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In Brief

Major US Winter Storm Spotted from Space

Winter storm over US on Dec. 3, 2013
The GOES West satellite snapped this image of a major winter storm affecting the West and Northern Plains on Dec. 3, 2013. The storm dumped snow and sent temperatures diving well below normal. (Image credit: NOAA)

Unlike the balmy, decidedly un-December like weather that has enveloped parts of the eastern United States, the West and Midwest have gotten a harsh blast of winter thanks to a powerful storm that blanketed a large swath of the country. The massive storm was spotted from orbit by the GOES West satellite on Dec. 3, as seen in the image above.

The storm has dumped large amounts of snow and sent bone-chilling winds rushing across affected areas. It also brought temperatures that were much colder than average. Big Hole National Park, in Montana, reported a temperature of minus 31.9 degrees Fahrenheit (minus 35.5 degrees Celsius) this morning (Dec. 5), and the National Weather Service reported snowfalls in the area from an inch to more than a foot.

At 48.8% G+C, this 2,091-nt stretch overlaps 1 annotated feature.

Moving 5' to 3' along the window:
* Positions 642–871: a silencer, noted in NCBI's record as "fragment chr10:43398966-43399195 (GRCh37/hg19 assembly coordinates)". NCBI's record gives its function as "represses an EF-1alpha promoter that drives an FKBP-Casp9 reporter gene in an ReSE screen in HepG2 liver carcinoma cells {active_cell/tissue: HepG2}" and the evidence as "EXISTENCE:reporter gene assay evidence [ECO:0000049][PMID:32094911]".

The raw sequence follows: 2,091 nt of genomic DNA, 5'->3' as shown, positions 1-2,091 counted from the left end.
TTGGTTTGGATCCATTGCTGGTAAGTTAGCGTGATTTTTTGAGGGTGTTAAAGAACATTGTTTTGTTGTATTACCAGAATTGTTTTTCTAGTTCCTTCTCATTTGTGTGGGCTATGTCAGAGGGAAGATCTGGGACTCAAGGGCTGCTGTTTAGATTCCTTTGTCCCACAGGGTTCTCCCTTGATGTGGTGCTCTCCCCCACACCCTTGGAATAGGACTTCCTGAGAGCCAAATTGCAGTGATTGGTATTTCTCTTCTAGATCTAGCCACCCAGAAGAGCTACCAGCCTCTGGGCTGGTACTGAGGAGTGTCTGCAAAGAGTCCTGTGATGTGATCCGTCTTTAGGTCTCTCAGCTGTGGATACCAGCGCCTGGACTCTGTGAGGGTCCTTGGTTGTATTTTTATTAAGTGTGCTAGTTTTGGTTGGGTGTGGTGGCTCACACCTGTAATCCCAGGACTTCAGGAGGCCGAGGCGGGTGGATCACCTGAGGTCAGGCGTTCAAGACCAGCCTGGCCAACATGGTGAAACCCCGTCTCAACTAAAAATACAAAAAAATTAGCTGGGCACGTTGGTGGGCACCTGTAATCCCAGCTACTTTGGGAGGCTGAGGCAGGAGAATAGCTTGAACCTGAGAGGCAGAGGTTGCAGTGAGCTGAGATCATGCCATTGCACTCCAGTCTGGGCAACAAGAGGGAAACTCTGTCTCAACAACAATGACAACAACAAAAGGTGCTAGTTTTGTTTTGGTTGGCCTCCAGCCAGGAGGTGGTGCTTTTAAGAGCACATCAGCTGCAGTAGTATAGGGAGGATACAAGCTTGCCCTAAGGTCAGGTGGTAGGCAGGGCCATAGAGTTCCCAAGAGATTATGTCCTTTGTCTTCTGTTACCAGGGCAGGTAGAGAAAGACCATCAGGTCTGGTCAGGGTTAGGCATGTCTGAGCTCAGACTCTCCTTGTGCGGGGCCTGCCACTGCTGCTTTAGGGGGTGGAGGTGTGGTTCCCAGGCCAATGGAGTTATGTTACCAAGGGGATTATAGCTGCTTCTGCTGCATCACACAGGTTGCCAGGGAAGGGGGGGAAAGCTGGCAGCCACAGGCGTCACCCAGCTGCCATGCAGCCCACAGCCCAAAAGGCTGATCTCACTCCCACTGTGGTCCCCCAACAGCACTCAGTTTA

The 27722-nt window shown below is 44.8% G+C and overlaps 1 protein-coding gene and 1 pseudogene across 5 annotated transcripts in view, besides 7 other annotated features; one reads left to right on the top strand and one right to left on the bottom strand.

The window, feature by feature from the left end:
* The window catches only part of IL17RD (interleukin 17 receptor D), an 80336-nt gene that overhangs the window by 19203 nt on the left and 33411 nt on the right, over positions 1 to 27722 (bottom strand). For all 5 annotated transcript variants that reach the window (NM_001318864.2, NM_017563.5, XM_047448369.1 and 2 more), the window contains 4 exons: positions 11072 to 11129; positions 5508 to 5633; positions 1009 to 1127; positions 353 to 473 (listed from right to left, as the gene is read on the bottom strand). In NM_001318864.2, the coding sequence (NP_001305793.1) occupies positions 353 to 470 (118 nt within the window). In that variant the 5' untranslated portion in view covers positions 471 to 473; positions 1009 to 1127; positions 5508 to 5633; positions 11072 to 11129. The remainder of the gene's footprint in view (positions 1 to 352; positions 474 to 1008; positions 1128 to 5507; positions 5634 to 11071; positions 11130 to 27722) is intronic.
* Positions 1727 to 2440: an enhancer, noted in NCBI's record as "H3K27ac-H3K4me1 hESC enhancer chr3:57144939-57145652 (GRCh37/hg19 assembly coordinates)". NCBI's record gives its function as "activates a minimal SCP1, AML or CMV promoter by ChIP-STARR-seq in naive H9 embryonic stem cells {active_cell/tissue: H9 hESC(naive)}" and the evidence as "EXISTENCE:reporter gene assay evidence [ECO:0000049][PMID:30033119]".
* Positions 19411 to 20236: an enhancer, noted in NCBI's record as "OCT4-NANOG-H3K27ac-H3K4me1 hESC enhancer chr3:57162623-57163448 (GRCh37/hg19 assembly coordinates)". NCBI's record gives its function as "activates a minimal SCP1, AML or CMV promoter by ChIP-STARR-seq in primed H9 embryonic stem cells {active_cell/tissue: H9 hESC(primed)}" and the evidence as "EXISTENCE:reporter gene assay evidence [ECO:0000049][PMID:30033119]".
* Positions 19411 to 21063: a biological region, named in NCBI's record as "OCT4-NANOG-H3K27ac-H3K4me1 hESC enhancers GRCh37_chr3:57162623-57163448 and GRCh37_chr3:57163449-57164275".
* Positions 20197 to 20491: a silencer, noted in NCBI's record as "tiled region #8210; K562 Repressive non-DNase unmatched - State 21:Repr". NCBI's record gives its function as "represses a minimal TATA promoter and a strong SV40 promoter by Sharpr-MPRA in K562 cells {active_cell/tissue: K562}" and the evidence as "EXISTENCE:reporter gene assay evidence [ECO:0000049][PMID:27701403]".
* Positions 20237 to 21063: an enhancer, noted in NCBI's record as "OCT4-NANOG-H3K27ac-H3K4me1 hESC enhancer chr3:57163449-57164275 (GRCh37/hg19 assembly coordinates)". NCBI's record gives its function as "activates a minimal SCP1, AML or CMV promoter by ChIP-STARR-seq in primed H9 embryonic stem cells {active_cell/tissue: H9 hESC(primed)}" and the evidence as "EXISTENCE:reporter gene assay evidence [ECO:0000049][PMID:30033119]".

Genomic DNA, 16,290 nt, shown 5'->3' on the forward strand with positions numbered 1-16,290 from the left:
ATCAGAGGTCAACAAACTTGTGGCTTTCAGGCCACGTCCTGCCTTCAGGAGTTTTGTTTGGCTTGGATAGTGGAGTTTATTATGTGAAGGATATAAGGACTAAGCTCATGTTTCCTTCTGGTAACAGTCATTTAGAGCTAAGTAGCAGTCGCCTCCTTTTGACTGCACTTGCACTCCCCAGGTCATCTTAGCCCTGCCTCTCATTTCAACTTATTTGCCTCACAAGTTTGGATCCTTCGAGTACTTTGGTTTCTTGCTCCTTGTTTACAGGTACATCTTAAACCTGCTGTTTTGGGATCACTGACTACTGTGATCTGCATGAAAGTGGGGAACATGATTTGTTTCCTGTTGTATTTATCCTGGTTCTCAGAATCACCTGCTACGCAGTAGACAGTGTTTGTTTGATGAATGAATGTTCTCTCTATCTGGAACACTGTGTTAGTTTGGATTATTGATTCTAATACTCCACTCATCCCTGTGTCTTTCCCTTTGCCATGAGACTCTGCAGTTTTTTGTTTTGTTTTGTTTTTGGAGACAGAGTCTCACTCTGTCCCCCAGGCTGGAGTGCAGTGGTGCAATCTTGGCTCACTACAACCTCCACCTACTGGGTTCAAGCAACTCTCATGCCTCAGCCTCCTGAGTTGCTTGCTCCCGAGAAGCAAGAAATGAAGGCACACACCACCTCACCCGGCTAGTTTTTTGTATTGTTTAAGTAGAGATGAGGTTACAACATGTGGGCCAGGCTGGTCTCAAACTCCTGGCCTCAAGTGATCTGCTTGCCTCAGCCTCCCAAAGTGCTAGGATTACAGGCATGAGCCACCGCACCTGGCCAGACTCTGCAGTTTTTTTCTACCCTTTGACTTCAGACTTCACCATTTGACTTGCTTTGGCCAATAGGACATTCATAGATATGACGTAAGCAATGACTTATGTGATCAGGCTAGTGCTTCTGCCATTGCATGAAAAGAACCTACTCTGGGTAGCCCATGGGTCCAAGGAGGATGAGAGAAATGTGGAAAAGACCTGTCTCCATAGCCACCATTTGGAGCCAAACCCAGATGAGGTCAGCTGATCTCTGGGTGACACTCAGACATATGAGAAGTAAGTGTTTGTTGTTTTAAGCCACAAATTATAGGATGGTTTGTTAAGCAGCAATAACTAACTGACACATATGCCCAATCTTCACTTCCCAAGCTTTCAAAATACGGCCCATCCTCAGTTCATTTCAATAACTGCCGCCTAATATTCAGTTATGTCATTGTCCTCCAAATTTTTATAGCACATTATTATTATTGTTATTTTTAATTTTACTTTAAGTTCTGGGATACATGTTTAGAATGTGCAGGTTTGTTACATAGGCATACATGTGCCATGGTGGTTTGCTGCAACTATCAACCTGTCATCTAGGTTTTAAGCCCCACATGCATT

Snow currently covers most of the Northern Plains, and is expected to continue through today, with the system gradually moving eastward and bringing snow and a mix of snow, ice and rain to areas from the Ohio Valley up to Albany, N.Y., according to Accuweather. Accuweather also warns that a severe ice storm could unfold from North Texas up through Kentucky, potentially causing power outages and dangerous road conditions.

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Andrea Thompson
Andrea graduated from Georgia Tech with a B.S. in Earth and Atmospheric Sciences in 2004 and a Master's in the same subject in 2006. She attended the Science, Health and Environmental Reporting Program at New York University and graduated with a Master of Arts in 2006.